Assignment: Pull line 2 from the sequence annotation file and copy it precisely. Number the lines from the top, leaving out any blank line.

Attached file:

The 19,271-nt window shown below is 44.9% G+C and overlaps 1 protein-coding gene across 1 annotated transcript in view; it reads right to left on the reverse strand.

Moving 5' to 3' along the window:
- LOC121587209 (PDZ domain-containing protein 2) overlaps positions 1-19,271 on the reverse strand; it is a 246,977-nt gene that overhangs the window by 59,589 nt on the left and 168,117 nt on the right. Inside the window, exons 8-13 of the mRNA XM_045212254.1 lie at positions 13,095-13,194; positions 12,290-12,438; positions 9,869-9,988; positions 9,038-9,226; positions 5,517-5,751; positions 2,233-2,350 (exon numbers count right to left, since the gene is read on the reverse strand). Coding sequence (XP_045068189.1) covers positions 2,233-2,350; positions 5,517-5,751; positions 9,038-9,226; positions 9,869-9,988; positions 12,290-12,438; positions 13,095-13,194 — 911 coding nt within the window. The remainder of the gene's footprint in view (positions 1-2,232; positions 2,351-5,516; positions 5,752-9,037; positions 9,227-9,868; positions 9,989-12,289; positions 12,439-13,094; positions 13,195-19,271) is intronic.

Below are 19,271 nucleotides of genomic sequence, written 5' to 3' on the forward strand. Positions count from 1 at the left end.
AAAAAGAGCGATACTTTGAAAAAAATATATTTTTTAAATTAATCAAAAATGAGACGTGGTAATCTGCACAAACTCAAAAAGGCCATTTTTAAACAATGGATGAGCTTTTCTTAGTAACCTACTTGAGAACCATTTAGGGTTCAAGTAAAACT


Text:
Moving 5' to 3' along the window: